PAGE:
And that's really what we're talking about when we talk about globalization. Sure, Latin America, eastern Europe, and southeast Asia have all become key cogs in the world economy in the past quarter century, but China has remade it. Manufacturers have moved their factories there, suppliers have too, and this whole ecosystem has helped pull more people out of poverty than at any other time in human history.
The flip side of this happy story, though, is that it's very much come at the expense of American workers. Now, I know: ask any economist, and they'll tell you that this isn't the way things work. That people who have their jobs outsourced will, for the most part, find new ones that pay just as much if not more. And, to be fair, that was a pretty accurate description of the world for a long time—but not right now. Economists David Autor, David Dorn, and Gordon Hanson have found that, between 1990 and 2007, the American communities most exposed to Chinese competition saw their manufacturing workers pushed into persistent unemployment, their non-manufacturing workers pushed into accepting lower wages, and everyone pushed into relying on the safety net, whether that was welfare, disability, or food stamps, more than before. In all, trade with China alone was responsible for about a fifth of the manufacturing jobs we lost during this time—or 1.5 million to be exact.
The truth is that nobody knows why trade has hurt so much more now than it did before. Maybe it has something to do with low-skill workers being the hardest hit. Or maybe, as economist Adam Ozimek says, it's that people either can no longer afford or fathom moving somewhere else for work, so they get stuck in dying towns. Or maybe the simplest explanation is the right one: it's just that China is big. As in really, really big. The global economy has never seen a shock like China's rise, and never will again.
Now wait a minute. Don't Africa and India both have a billion workers who have or about to enter the wider economy themselves? Why yes, yes they do. What they don't have, though, is what has turned China into the workshop of the world. That's a single market, a single set of rules, and basically a single language. But maybe more important than all of that is that China has a government has invested in the infrastructure it needs to be integrated with the rest of the world. Think about it like this. It doesn't matter if you have the workers and the factories if you don't also have the roads and bridges and air and seaports to connect with the other parts of the global supply chain.
China does and these other countries don't. And the that fact that it does means that companies have not only moved their operations there, but the companies that supply those other ones have as well so they can give them what they need faster. It's what Paul Krugman calls the economics of agglomeration: specializing in a small thing can cause big changes, since companies that sell things to companies that sell things to companies that sell things to American customers will all cluster together. And that closeness will create cost advantages that pile up. So you end up being a lot better at something because you started out being a little better at it.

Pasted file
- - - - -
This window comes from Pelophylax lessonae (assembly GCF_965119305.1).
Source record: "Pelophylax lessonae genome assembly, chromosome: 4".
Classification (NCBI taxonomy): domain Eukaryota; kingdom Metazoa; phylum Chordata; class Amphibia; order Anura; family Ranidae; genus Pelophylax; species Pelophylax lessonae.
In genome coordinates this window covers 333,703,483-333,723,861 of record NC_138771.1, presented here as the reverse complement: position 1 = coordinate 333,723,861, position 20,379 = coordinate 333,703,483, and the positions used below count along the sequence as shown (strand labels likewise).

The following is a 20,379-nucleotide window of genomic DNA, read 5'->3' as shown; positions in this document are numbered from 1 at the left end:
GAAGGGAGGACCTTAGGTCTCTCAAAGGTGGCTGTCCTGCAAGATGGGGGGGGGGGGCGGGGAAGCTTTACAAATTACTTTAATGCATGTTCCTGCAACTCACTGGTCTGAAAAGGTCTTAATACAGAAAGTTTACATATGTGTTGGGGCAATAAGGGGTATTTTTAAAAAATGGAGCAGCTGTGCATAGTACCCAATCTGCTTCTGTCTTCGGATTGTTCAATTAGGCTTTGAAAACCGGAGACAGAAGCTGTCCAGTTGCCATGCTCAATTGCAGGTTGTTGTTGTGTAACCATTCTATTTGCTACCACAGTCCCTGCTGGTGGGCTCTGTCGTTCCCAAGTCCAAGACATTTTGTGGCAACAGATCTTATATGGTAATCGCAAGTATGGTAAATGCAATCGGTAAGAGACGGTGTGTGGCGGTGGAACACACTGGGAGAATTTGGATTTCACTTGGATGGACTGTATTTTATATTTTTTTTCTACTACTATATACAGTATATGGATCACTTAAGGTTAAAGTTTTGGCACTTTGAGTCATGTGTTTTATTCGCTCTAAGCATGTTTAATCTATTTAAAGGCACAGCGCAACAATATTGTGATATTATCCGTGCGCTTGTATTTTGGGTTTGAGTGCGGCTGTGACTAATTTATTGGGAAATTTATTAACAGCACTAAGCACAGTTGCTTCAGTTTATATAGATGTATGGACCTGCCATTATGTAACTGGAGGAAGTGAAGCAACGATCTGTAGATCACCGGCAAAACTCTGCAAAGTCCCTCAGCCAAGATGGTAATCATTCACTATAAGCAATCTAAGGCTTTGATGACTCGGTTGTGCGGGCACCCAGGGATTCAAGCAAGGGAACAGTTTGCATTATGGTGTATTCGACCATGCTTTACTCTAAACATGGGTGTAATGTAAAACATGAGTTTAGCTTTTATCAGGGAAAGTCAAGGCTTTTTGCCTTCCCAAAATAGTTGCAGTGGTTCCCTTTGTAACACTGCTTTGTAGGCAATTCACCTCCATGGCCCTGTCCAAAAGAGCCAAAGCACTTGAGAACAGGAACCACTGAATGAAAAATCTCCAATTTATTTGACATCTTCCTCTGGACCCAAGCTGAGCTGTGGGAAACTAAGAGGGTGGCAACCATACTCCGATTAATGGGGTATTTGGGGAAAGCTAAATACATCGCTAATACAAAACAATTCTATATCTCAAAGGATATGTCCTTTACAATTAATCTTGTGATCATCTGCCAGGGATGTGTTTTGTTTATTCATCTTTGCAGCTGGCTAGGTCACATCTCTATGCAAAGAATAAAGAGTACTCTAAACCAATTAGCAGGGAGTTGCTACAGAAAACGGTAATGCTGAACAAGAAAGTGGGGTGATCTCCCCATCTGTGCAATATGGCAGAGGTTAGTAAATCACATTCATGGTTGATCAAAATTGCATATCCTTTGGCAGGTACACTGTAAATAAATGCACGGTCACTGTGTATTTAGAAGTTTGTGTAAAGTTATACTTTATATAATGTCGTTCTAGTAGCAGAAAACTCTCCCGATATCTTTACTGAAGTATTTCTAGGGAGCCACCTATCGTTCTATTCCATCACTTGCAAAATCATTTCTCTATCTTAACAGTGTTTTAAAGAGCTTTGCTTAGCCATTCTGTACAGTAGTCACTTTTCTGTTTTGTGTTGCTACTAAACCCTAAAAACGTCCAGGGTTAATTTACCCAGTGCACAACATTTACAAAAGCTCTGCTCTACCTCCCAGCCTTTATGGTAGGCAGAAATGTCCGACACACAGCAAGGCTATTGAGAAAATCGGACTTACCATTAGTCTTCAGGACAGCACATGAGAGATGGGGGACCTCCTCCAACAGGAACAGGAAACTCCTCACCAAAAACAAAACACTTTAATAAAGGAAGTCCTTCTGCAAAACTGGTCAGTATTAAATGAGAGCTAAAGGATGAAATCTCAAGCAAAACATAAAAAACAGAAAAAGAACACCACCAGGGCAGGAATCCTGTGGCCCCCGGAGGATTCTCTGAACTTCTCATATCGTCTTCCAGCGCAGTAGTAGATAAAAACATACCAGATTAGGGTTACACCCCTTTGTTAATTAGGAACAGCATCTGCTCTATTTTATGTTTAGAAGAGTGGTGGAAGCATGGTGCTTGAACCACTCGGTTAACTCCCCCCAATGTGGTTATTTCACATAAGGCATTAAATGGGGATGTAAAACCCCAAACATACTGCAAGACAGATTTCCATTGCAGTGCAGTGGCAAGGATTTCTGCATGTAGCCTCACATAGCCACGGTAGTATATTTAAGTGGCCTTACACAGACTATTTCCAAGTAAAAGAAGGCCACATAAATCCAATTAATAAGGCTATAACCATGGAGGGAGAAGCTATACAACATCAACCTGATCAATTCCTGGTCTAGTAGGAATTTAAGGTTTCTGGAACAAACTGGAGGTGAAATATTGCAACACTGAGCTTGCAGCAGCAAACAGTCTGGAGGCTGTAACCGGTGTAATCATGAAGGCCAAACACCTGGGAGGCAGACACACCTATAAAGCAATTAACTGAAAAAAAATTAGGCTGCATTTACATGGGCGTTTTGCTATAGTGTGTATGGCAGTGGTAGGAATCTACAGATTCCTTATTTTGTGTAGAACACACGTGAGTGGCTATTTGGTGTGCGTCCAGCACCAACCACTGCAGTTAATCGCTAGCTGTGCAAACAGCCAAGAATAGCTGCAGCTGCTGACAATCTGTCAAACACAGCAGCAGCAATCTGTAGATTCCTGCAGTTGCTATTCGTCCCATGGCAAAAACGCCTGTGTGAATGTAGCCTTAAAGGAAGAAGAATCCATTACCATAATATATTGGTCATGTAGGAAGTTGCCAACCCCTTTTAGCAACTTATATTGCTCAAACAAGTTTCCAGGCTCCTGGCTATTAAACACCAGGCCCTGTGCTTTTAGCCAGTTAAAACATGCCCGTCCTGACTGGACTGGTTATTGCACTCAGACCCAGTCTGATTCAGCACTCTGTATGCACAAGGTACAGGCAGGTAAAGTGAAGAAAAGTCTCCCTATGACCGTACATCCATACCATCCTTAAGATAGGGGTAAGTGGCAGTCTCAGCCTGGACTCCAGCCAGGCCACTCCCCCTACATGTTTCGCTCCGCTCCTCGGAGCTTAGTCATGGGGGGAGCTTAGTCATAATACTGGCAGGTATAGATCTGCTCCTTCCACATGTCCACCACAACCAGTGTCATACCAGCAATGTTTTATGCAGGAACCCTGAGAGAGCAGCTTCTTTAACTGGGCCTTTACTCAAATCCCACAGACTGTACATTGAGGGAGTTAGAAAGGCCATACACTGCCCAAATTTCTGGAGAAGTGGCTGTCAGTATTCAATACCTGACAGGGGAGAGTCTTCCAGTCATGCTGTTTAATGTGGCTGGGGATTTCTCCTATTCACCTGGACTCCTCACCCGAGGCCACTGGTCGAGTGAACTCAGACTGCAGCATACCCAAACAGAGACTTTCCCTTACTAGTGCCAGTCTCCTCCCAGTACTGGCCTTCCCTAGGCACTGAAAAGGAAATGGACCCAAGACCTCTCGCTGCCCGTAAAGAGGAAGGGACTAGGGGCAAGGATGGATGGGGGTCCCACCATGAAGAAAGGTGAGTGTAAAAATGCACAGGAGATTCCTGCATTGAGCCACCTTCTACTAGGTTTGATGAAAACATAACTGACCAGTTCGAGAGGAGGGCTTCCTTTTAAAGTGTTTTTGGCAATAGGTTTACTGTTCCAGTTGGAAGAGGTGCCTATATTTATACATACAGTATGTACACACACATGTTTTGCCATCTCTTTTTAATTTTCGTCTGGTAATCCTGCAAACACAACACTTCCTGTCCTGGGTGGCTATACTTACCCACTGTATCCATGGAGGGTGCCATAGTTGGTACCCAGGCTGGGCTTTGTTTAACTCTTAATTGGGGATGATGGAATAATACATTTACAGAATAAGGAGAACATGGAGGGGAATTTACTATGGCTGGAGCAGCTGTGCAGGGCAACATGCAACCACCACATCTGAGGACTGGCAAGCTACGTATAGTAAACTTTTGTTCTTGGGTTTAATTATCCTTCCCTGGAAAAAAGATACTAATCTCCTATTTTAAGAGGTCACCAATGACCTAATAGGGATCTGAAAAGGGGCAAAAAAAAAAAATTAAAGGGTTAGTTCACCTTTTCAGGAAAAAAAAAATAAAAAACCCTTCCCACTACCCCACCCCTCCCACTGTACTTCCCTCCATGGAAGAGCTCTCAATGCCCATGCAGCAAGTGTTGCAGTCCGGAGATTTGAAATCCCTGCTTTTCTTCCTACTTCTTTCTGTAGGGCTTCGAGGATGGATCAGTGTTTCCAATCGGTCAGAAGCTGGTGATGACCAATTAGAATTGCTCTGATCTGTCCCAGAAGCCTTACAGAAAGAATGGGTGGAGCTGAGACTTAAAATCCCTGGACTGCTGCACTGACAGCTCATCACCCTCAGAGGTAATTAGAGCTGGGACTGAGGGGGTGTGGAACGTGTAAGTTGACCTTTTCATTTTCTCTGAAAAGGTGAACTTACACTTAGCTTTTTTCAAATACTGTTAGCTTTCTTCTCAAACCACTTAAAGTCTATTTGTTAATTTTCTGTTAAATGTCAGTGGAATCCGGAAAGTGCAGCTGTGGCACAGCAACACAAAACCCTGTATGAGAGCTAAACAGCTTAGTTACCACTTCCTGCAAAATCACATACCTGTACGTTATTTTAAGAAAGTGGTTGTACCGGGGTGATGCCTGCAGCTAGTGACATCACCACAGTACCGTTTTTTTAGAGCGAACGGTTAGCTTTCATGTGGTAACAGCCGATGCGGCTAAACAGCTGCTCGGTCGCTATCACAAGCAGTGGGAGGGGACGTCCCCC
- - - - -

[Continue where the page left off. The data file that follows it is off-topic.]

What we're saying, then, is that China had so many more workers and so much more infrastructure than any other country that has or possibly could join the global economy that it overwhelmed everybody else. It was too much too fast for, say, American factory workers to adjust to. After all, by the time they learned a new job, that one might have been outsourced too.
But there is some good news for American workers. What is that? Well, there's only one China, and even it is starting to disappear. Here's what I mean by that. Thirty years of a one-child policy has turned China's labor glut into a looming shortage. (That's why they just doubled it to a two-child policy). There aren't as many people moving to the cities as there were before, so companies are having to fight over workers by offering higher and higher wages. And that, in turn, is eroding China's cost advantage. Indeed, Chinese-made goods are now only 4 percent cheaper than American-made ones when you adjust for how much each worker produces. The result is that companies are starting to leave no-longer-low-cost China for, say, still-low-cost Vietnam—and sometimes even the United States. That doesn't mean, though, that manufacturing jobs are going to come back. They aren't. China took jobs that robots are taking now, just robots that run in the U.S. So where was that good news again? It's that higher wages in China means there's less downward pressure on wages in the U.S. It's true that other countries—in southeast Asia today and maybe Africa tomorrow—will keep wages from rising too much, but they just aren't big enough or have enough infrastructure to be anything like China.
So history might not end without people getting raises after all.